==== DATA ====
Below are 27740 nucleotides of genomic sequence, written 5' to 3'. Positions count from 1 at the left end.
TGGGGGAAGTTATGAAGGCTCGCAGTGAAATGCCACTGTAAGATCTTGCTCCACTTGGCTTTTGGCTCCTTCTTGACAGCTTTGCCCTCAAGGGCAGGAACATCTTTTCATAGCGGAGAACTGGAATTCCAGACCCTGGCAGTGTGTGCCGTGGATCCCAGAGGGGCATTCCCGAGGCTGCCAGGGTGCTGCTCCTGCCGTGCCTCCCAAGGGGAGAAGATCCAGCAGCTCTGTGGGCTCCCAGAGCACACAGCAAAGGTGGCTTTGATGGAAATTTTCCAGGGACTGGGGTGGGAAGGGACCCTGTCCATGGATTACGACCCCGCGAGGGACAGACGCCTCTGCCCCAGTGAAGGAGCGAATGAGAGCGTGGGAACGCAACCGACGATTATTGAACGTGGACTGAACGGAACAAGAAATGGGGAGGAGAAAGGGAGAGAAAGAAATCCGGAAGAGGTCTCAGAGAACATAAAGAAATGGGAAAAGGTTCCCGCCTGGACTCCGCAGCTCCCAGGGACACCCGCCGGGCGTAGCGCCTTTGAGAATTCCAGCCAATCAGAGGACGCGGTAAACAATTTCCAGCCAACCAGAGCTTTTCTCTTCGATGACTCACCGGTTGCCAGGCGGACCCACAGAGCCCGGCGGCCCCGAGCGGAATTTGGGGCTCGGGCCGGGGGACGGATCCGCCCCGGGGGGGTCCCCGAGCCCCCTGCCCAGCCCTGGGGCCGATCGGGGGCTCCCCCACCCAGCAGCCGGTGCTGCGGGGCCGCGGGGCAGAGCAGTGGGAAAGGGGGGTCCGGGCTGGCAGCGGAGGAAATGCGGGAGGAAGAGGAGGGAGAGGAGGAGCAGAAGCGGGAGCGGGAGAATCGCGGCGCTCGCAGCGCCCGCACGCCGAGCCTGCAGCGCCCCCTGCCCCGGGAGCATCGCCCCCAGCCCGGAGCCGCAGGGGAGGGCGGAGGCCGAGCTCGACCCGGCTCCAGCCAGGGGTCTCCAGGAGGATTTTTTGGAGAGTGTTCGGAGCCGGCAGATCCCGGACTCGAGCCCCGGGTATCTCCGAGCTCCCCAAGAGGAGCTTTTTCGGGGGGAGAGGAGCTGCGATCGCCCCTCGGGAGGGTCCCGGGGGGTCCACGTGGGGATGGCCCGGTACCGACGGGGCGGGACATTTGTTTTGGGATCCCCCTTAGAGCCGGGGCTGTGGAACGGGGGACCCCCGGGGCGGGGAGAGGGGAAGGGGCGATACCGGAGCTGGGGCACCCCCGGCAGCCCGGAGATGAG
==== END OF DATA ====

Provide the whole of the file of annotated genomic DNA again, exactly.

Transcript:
Below are 27740 nucleotides of genomic sequence, written 5' to 3'. Positions count from 1 at the left end.
TGGGGGAAGTTATGAAGGCTCGCAGTGAAATGCCACTGTAAGATCTTGCTCCACTTGGCTTTTGGCTCCTTCTTGACAGCTTTGCCCTCAAGGGCAGGAACATCTTTTCATAGCGGAGAACTGGAATTCCAGACCCTGGCAGTGTGTGCCGTGGATCCCAGAGGGGCATTCCCGAGGCTGCCAGGGTGCTGCTCCTGCCGTGCCTCCCAAGGGGAGAAGATCCAGCAGCTCTGTGGGCTCCCAGAGCACACAGCAAAGGTGGCTTTGATGGAAATTTTCCAGGGACTGGGGTGGGAAGGGACCCTGTCCATGGATTACGACCCCGCGAGGGACAGACGCCTCTGCCCCAGTGAAGGAGCGAATGAGAGCGTGGGAACGCAACCGACGATTATTGAACGTGGACTGAACGGAACAAGAAATGGGGAGGAGAAAGGGAGAGAAAGAAATCCGGAAGAGGTCTCAGAGAACATAAAGAAATGGGAAAAGGTTCCCGCCTGGACTCCGCAGCTCCCAGGGACACCCGCCGGGCGTAGCGCCTTTGAGAATTCCAGCCAATCAGAGGACGCGGTAAACAATTTCCAGCCAACCAGAGCTTTTCTCTTCGATGACTCACCGGTTGCCAGGCGGACCCACAGAGCCCGGCGGCCCCGAGCGGAATTTGGGGCTCGGGCCGGGGGACGGATCCGCCCCGGGGGGGTCCCCGAGCCCCCTGCCCAGCCCTGGGGCCGATCGGGGGCTCCCCCACCCAGCAGCCGGTGCTGCGGGGCCGCGGGGCAGAGCAGTGGGAAAGGGGGGTCCGGGCTGGCAGCGGAGGAAATGCGGGAGGAAGAGGAGGGAGAGGAGGAGCAGAAGCGGGAGCGGGAGAATCGCGGCGCTCGCAGCGCCCGCACGCCGAGCCTGCAGCGCCCCCTGCCCCGGGAGCATCGCCCCCAGCCCGGAGCCGCAGGGGAGGGCGGAGGCCGAGCTCGACCCGGCTCCAGCCAGGGGTCTCCAGGAGGATTTTTTGGAGAGTGTTCGGAGCCGGCAGATCCCGGACTCGAGCCCCGGGTATCTCCGAGCTCCCCAAGAGGAGCTTTTTCGGGGGGAGAGGAGCTGCGATCGCCCCTCGGGAGGGTCCCGGGGGGTCCACGTGGGGATGGCCCGGTACCGACGGGGCGGGACATTTGTTTTGGGATCCCCCTTAGAGCCGGGGCTGTGGAACGGGGGACCCCCGGGGCGGGGAGAGGGGAAGGGGCGATACCGGAGCTGGGGCACCCCCGGCAGCCCGGAGATGAG